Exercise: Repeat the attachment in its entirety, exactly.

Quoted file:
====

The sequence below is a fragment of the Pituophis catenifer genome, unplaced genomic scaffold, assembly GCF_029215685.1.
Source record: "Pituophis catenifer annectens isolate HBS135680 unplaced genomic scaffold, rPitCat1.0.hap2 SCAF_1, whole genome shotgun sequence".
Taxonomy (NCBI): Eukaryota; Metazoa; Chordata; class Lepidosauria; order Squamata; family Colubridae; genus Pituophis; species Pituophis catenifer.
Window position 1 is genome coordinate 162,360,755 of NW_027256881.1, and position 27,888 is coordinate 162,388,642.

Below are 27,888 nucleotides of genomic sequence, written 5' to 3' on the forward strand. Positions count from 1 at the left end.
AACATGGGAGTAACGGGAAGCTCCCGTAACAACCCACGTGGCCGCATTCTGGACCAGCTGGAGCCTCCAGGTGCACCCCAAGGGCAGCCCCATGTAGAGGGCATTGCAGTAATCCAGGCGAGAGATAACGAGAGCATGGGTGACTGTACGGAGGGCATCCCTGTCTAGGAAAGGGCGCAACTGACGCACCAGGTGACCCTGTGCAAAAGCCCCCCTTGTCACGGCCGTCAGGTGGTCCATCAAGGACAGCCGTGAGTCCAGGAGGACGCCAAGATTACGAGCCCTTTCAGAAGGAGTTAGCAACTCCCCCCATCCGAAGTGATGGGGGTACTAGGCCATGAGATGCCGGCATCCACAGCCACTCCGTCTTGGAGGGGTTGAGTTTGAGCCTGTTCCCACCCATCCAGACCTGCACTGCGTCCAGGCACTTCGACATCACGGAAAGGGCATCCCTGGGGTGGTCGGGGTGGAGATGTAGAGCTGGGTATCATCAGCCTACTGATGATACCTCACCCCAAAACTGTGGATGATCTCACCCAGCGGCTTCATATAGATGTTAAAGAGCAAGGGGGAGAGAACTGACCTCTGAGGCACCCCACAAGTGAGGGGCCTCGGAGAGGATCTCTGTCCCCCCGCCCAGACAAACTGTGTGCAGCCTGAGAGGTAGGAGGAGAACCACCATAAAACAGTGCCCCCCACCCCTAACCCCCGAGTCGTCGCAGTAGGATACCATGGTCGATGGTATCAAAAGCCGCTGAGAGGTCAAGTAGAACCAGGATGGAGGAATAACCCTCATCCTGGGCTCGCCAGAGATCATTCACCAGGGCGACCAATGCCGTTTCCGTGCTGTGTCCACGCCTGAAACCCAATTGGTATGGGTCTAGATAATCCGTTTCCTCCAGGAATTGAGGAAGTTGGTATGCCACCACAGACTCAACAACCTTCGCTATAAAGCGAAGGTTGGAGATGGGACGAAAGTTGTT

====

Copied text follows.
The sequence below is a fragment of the Pituophis catenifer genome, unplaced genomic scaffold, assembly GCF_029215685.1.
Source record: "Pituophis catenifer annectens isolate HBS135680 unplaced genomic scaffold, rPitCat1.0.hap2 SCAF_1, whole genome shotgun sequence".
Taxonomy (NCBI): Eukaryota; Metazoa; Chordata; class Lepidosauria; order Squamata; family Colubridae; genus Pituophis; species Pituophis catenifer.
Window position 1 is genome coordinate 162,360,755 of NW_027256881.1, and position 27,888 is coordinate 162,388,642.

Below are 27,888 nucleotides of genomic sequence, written 5' to 3' on the forward strand. Positions count from 1 at the left end.
AACATGGGAGTAACGGGAAGCTCCCGTAACAACCCACGTGGCCGCATTCTGGACCAGCTGGAGCCTCCAGGTGCACCCCAAGGGCAGCCCCATGTAGAGGGCATTGCAGTAATCCAGGCGAGAGATAACGAGAGCATGGGTGACTGTACGGAGGGCATCCCTGTCTAGGAAAGGGCGCAACTGACGCACCAGGTGACCCTGTGCAAAAGCCCCCCTTGTCACGGCCGTCAGGTGGTCCATCAAGGACAGCCGTGAGTCCAGGAGGACGCCAAGATTACGAGCCCTTTCAGAAGGAGTTAGCAACTCCCCCCATCCGAAGTGATGGGGGTACTAGGCCATGAGATGCCGGCATCCACAGCCACTCCGTCTTGGAGGGGTTGAGTTTGAGCCTGTTCCCACCCATCCAGACCTGCACTGCGTCCAGGCACTTCGACATCACGGAAAGGGCATCCCTGGGGTGGTCGGGGTGGAGATGTAGAGCTGGGTATCATCAGCCTACTGATGATACCTCACCCCAAAACTGTGGATGATCTCACCCAGCGGCTTCATATAGATGTTAAAGAGCAAGGGGGAGAGAACTGACCTCTGAGGCACCCCACAAGTGAGGGGCCTCGGAGAGGATCTCTGTCCCCCCGCCCAGACAAACTGTGTGCAGCCTGAGAGGTAGGAGGAGAACCACCATAAAACAGTGCCCCCCACCCCTAACCCCCGAGTCGTCGCAGTAGGATACCATGGTCGATGGTATCAAAAGCCGCTGAGAGGTCAAGTAGAACCAGGATGGAGGAATAACCCTCATCCTGGGCTCGCCAGAGATCATTCACCAGGGCGACCAATGCCGTTTCCGTGCTGTGTCCACGCCTGAAACCCAATTGGTATGGGTCTAGATAATCCGTTTCCTCCAGGAATTGAGGAAGTTGGTATGCCACCACAGACTCAACAACCTTCGCTATAAAGCGAAGGTTGGAGATGGGACGAAAGTTGTT